Mary Ann Smith told the census taker in 1900 that she and John Smith had had ten children, of whom nine were still living.  However, in 1910 she said she had had nine children and all nine were living. The last of them, Mary Catherine Smith, is the one who married William Thomas Buss.  The nine children were these: 

William H. Smith (c. 1869-1956)
Elizabeth Smith Simons (b. 1872)
Sarah Smith Laubach (c. 1874-1937)
John Smith (1876-1935)
Frank Francis Smith (1879-1940)
Sophie Smith Keith Roesch (1882-1961)
Mae Bridget Smith Ward (1884-1964)
Grace Smith Horn (1887-1944)
Mary Catherine Smith Buss (1889-1949)

             Details are as follows: 

            1.  William H. Smith was the first of the children of Mary and John Smith, and there is confusion about the date of his birth.  In the 1880 census, William was living with his family at 648 Church Street in Easton. His age was given as 10, and he thus would have been born about 1870.  He told the 1900 census taker that he had been born in November 1869.  That would conform to being 10 at the time of the 1880 census.  In 1910 and 1920, he said his age was 39 and 49, which would conform to a birthdate of November 1870, and in 1930, he said he was 58, which would make him born in 1871.  On the other hand, his death certificate said he was born on November 28, 1868, and that he was 87 years old. If correct, that would mean that 16-year-old Mary Ann Lee Smith was pregnant at the time she married John Smith in May 1868.  However, information on death certificates is usually provided by family members who sometimes confuse dates and events. The answer is not clear.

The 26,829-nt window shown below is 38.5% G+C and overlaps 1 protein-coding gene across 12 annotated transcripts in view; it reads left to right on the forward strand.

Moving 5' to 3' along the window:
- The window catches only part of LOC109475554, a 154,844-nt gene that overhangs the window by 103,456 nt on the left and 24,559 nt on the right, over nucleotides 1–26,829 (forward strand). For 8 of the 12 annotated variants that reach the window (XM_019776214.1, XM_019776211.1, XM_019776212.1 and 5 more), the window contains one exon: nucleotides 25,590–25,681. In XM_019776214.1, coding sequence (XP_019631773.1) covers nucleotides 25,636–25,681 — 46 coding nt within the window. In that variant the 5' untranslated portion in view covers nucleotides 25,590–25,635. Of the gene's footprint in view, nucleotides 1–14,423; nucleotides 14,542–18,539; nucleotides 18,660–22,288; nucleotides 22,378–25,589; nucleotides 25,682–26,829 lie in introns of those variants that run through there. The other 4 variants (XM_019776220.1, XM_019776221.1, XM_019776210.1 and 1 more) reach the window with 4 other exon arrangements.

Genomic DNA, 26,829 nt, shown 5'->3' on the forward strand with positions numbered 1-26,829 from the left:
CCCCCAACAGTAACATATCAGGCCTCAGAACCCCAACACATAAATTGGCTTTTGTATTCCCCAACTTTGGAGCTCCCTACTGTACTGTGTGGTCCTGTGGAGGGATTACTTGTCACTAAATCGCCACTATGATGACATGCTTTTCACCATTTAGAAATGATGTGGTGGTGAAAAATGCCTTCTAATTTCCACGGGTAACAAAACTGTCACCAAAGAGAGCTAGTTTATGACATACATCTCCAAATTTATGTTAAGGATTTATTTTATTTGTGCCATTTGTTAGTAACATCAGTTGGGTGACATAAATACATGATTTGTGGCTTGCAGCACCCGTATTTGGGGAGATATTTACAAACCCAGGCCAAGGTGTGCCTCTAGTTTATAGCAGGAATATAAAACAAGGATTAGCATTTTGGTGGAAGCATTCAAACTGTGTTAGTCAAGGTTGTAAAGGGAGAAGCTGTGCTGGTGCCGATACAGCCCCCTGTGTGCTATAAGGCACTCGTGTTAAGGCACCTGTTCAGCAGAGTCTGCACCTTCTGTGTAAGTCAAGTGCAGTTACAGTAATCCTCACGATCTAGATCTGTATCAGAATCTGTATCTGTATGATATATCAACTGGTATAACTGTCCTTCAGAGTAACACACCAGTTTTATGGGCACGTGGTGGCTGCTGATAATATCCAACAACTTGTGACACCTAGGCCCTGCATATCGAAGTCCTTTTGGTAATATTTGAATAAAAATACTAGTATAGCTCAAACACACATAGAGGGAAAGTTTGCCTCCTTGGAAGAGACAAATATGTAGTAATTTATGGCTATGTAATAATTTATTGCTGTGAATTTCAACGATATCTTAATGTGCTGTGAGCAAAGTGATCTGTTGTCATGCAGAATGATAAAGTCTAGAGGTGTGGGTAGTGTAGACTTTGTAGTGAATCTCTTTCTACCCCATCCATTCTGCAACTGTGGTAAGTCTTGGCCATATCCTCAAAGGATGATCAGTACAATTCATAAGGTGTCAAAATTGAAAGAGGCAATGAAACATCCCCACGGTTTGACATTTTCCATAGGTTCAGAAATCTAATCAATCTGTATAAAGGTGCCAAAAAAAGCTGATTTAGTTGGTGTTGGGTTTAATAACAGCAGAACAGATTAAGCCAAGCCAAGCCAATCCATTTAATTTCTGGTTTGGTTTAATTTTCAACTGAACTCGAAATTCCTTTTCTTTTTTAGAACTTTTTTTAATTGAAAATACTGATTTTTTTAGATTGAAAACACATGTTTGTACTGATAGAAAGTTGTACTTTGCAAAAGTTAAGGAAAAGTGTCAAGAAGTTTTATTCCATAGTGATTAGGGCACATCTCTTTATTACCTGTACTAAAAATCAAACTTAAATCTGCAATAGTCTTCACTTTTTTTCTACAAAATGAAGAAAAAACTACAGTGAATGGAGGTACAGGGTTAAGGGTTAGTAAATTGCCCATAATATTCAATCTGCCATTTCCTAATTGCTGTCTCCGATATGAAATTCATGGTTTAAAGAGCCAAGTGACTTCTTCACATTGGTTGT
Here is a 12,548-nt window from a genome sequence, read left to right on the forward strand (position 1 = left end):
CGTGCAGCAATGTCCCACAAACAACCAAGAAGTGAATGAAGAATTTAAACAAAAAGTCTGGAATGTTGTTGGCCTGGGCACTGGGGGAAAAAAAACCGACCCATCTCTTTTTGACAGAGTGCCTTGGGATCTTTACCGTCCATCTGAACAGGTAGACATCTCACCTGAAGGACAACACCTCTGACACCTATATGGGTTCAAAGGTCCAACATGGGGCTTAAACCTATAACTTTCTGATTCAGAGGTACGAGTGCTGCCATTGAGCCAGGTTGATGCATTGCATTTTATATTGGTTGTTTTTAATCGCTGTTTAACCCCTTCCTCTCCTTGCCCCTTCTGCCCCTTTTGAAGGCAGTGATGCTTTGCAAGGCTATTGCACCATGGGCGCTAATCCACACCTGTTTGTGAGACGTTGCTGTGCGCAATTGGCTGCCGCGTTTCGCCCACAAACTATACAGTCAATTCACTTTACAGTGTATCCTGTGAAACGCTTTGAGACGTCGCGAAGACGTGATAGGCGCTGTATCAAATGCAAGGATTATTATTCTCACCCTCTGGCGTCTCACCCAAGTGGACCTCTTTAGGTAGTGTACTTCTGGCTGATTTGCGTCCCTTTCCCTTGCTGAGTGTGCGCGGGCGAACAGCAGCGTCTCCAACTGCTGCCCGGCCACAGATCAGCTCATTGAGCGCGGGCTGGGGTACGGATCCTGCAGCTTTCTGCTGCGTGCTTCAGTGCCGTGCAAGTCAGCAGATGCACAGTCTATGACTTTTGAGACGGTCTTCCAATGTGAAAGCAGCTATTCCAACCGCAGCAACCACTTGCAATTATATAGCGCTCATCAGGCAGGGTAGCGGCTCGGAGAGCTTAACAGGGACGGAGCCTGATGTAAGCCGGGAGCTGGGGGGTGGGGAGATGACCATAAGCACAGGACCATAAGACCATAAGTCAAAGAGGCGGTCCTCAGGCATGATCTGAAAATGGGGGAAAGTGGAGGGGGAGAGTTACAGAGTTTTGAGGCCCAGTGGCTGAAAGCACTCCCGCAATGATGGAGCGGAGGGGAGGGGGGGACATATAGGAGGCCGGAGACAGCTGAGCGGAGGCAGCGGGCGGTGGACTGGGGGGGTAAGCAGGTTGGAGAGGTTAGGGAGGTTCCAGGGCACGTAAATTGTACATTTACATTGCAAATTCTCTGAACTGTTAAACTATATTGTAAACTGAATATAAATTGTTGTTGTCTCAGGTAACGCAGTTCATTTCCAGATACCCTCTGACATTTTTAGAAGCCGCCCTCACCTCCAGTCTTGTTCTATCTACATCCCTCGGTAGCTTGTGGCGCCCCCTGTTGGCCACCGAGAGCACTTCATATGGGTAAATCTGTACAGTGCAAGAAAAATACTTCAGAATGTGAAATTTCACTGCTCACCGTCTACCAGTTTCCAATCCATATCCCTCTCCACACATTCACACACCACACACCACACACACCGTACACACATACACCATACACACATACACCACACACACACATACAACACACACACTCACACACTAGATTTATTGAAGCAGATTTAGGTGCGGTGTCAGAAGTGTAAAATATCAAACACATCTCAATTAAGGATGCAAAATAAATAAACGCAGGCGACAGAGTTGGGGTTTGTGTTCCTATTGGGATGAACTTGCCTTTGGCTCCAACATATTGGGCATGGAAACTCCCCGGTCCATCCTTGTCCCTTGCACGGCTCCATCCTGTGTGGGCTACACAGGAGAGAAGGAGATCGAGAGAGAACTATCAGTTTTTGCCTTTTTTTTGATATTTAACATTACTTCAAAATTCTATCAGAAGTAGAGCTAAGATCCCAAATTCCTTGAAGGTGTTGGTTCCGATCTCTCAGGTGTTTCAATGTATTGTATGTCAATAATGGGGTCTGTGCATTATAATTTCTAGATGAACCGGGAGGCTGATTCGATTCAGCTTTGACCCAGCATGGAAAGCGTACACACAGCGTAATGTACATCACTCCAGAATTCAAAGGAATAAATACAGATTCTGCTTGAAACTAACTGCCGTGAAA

William’s parents told the census taker in 1880 he had been born in Canada, but this is the only connection to Canada known in the family.  In all subsequent census reports, he said he had been born in Pennsylvania, and all the rest of Mary Ann’s children were recorded as born in Pennsylvania.  William’s death certificate said he had been born in Chicago, and his obituary said he had been born in Easton.